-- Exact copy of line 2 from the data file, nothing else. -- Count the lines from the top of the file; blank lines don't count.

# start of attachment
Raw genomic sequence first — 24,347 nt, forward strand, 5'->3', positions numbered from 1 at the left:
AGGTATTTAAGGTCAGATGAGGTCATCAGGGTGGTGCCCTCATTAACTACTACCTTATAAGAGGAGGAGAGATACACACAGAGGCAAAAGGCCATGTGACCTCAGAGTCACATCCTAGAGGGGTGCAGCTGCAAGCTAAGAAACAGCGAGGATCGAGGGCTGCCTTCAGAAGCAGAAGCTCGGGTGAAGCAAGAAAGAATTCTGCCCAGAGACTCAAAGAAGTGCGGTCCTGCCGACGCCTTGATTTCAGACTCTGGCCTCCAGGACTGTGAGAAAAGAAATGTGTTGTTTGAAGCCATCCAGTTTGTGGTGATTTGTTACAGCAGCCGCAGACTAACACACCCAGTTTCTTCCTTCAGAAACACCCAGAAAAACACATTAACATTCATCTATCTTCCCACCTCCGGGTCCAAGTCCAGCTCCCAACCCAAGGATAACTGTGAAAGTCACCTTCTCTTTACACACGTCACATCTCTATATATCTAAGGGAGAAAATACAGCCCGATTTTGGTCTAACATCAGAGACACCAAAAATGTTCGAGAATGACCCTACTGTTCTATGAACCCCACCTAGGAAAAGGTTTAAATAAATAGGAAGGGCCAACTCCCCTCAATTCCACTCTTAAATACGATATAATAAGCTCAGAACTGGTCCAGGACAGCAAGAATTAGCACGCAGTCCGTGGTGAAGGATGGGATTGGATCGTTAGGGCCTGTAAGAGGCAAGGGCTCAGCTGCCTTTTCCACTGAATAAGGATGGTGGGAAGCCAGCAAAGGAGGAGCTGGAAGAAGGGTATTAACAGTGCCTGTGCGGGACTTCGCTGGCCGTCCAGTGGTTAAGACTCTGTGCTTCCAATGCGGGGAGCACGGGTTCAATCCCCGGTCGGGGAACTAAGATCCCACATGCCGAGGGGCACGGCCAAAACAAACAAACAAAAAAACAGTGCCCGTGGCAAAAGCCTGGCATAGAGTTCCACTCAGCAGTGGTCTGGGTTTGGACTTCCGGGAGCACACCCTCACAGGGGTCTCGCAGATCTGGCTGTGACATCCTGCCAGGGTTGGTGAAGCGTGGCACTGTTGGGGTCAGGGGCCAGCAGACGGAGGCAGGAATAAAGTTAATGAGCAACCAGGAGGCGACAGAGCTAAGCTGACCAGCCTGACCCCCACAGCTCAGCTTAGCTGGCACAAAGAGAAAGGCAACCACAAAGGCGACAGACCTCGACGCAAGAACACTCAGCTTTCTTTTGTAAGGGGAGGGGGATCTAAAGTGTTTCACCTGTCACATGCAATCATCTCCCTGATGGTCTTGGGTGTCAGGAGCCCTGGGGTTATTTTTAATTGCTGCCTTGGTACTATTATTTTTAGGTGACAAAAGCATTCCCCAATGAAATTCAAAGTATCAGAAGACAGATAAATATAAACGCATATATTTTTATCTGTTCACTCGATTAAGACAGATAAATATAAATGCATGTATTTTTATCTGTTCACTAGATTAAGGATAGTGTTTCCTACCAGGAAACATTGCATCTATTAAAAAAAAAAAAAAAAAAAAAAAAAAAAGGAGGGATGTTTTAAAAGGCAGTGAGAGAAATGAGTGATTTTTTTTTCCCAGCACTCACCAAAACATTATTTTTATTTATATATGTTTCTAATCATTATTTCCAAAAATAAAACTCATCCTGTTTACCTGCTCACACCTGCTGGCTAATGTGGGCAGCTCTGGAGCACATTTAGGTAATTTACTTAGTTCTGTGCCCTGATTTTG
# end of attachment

AGGTATTTAAGGTCAGATGAGGTCATCAGGGTGGTGCCCTCATTAACTACTACCTTATAAGAGGAGGAGAGATACACACAGAGGCAAAAGGCCATGTGACCTCAGAGTCACATCCTAGAGGGGTGCAGCTGCAAGCTAAGAAACAGCGAGGATCGAGGGCTGCCTTCAGAAGCAGAAGCTCGGGTGAAGCAAGAAAGAATTCTGCCCAGAGACTCAAAGAAGTGCGGTCCTGCCGACGCCTTGATTTCAGACTCTGGCCTCCAGGACTGTGAGAAAAGAAATGTGTTGTTTGAAGCCATCCAGTTTGTGGTGATTTGTTACAGCAGCCGCAGACTAACACACCCAGTTTCTTCCTTCAGAAACACCCAGAAAAACACATTAACATTCATCTATCTTCCCACCTCCGGGTCCAAGTCCAGCTCCCAACCCAAGGATAACTGTGAAAGTCACCTTCTCTTTACACACGTCACATCTCTATATATCTAAGGGAGAAAATACAGCCCGATTTTGGTCTAACATCAGAGACACCAAAAATGTTCGAGAATGACCCTACTGTTCTATGAACCCCACCTAGGAAAAGGTTTAAATAAATAGGAAGGGCCAACTCCCCTCAATTCCACTCTTAAATACGATATAATAAGCTCAGAACTGGTCCAGGACAGCAAGAATTAGCACGCAGTCCGTGGTGAAGGATGGGATTGGATCGTTAGGGCCTGTAAGAGGCAAGGGCTCAGCTGCCTTTTCCACTGAATAAGGATGGTGGGAAGCCAGCAAAGGAGGAGCTGGAAGAAGGGTATTAACAGTGCCTGTGCGGGACTTCGCTGGCCGTCCAGTGGTTAAGACTCTGTGCTTCCAATGCGGGGAGCACGGGTTCAATCCCCGGTCGGGGAACTAAGATCCCACATGCCGAGGGGCACGGCCAAAACAAACAAACAAAAAAACAGTGCCCGTGGCAAAAGCCTGGCATAGAGTTCCACTCAGCAGTGGTCTGGGTTTGGACTTCCGGGAGCACACCCTCACAGGGGTCTCGCAGATCTGGCTGTGACATCCTGCCAGGGTTGGTGAAGCGTGGCACTGTTGGGGTCAGGGGCCAGCAGACGGAGGCAGGAATAAAGTTAATGAGCAACCAGGAGGCGACAGAGCTAAGCTGACCAGCCTGACCCCCACAGCTCAGCTTAGCTGGCACAAAGAGAAAGGCAACCACAAAGGCGACAGACCTCGACGCAAGAACACTCAGCTTTCTTTTGTAAGGGGAGGGGGATCTAAAGTGTTTCACCTGTCACATGCAATCATCTCCCTGATGGTCTTGGGTGTCAGGAGCCCTGGGGTTATTTTTAATTGCTGCCTTGGTACTATTATTTTTAGGTGACAAAAGCATTCCCCAATGAAATTCAAAGTATCAGAAGACAGATAAATATAAACGCATATATTTTTATCTGTTCACTCGATTAAGACAGATAAATATAAATGCATGTATTTTTATCTGTTCACTAGATTAAGGATAGTGTTTCCTACCAGGAAACATTGCATCTATTAAAAAAAAAAAAAAAAAAAAAAAAAAAAGGAGGGATGTTTTAAAAGGCAGTGAGAGAAATGAGTGATTTTTTTTTCCCAGCACTCACCAAAACATTATTTTTATTTATATATGTTTCTAATCATTATTTCCAAAAATAAAACTCATCCTGTTTACCTGCTCACACCTGCTGGCTAATGTGGGCAGCTCTGGAGCACATTTAGGTAATTTACTTAGTTCTGTGCCCTGATTTTG